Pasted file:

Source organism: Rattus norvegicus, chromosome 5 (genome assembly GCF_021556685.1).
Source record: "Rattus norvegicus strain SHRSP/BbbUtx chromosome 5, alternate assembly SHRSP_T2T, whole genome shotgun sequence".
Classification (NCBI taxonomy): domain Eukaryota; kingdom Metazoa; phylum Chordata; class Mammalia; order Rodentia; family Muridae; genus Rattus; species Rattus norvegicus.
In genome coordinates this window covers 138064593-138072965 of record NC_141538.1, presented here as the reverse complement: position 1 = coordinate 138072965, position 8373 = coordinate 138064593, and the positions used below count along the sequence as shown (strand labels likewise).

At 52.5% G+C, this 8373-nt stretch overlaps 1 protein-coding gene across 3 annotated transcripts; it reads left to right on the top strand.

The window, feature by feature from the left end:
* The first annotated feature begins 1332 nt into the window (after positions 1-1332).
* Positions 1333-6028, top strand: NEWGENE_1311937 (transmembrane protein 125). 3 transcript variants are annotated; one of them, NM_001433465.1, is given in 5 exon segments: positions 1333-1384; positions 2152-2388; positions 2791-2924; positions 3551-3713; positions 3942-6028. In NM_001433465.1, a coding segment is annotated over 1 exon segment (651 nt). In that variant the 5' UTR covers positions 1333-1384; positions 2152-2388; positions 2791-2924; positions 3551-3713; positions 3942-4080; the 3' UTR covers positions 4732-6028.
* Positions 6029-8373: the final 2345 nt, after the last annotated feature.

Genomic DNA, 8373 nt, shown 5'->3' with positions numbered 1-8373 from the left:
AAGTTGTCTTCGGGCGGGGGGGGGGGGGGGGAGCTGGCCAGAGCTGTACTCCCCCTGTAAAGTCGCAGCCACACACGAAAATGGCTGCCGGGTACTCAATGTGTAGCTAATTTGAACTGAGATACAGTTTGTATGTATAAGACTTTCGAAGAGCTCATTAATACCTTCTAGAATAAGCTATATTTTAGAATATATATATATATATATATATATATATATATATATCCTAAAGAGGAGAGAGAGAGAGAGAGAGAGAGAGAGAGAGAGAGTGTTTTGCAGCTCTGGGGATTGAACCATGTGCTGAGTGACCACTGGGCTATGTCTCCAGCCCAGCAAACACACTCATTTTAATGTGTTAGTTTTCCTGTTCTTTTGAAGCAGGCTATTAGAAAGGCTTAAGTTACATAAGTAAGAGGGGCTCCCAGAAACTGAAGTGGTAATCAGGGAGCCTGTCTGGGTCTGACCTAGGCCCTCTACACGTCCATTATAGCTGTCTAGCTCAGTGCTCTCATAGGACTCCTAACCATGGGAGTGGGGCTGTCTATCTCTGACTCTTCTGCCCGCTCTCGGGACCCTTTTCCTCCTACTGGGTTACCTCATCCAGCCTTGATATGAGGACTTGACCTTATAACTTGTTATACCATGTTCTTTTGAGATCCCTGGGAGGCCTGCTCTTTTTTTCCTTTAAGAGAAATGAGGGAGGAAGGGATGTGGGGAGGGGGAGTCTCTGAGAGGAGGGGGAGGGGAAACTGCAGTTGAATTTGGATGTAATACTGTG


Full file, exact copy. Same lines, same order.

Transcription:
Source organism: Rattus norvegicus, chromosome 5 (genome assembly GCF_021556685.1).
Source record: "Rattus norvegicus strain SHRSP/BbbUtx chromosome 5, alternate assembly SHRSP_T2T, whole genome shotgun sequence".
Classification (NCBI taxonomy): domain Eukaryota; kingdom Metazoa; phylum Chordata; class Mammalia; order Rodentia; family Muridae; genus Rattus; species Rattus norvegicus.
In genome coordinates this window covers 138064593-138072965 of record NC_141538.1, presented here as the reverse complement: position 1 = coordinate 138072965, position 8373 = coordinate 138064593, and the positions used below count along the sequence as shown (strand labels likewise).

At 52.5% G+C, this 8373-nt stretch overlaps 1 protein-coding gene across 3 annotated transcripts; it reads left to right on the top strand.

The window, feature by feature from the left end:
* The first annotated feature begins 1332 nt into the window (after positions 1-1332).
* Positions 1333-6028, top strand: NEWGENE_1311937 (transmembrane protein 125). 3 transcript variants are annotated; one of them, NM_001433465.1, is given in 5 exon segments: positions 1333-1384; positions 2152-2388; positions 2791-2924; positions 3551-3713; positions 3942-6028. In NM_001433465.1, a coding segment is annotated over 1 exon segment (651 nt). In that variant the 5' UTR covers positions 1333-1384; positions 2152-2388; positions 2791-2924; positions 3551-3713; positions 3942-4080; the 3' UTR covers positions 4732-6028.
* Positions 6029-8373: the final 2345 nt, after the last annotated feature.

Genomic DNA, 8373 nt, shown 5'->3' with positions numbered 1-8373 from the left:
AAGTTGTCTTCGGGCGGGGGGGGGGGGGGGGAGCTGGCCAGAGCTGTACTCCCCCTGTAAAGTCGCAGCCACACACGAAAATGGCTGCCGGGTACTCAATGTGTAGCTAATTTGAACTGAGATACAGTTTGTATGTATAAGACTTTCGAAGAGCTCATTAATACCTTCTAGAATAAGCTATATTTTAGAATATATATATATATATATATATATATATATATATATCCTAAAGAGGAGAGAGAGAGAGAGAGAGAGAGAGAGAGAGAGAGTGTTTTGCAGCTCTGGGGATTGAACCATGTGCTGAGTGACCACTGGGCTATGTCTCCAGCCCAGCAAACACACTCATTTTAATGTGTTAGTTTTCCTGTTCTTTTGAAGCAGGCTATTAGAAAGGCTTAAGTTACATAAGTAAGAGGGGCTCCCAGAAACTGAAGTGGTAATCAGGGAGCCTGTCTGGGTCTGACCTAGGCCCTCTACACGTCCATTATAGCTGTCTAGCTCAGTGCTCTCATAGGACTCCTAACCATGGGAGTGGGGCTGTCTATCTCTGACTCTTCTGCCCGCTCTCGGGACCCTTTTCCTCCTACTGGGTTACCTCATCCAGCCTTGATATGAGGACTTGACCTTATAACTTGTTATACCATGTTCTTTTGAGATCCCTGGGAGGCCTGCTCTTTTTTTCCTTTAAGAGAAATGAGGGAGGAAGGGATGTGGGGAGGGGGAGTCTCTGAGAGGAGGGGGAGGGGAAACTGCAGTTGAATTTGGATGTAATACTGTG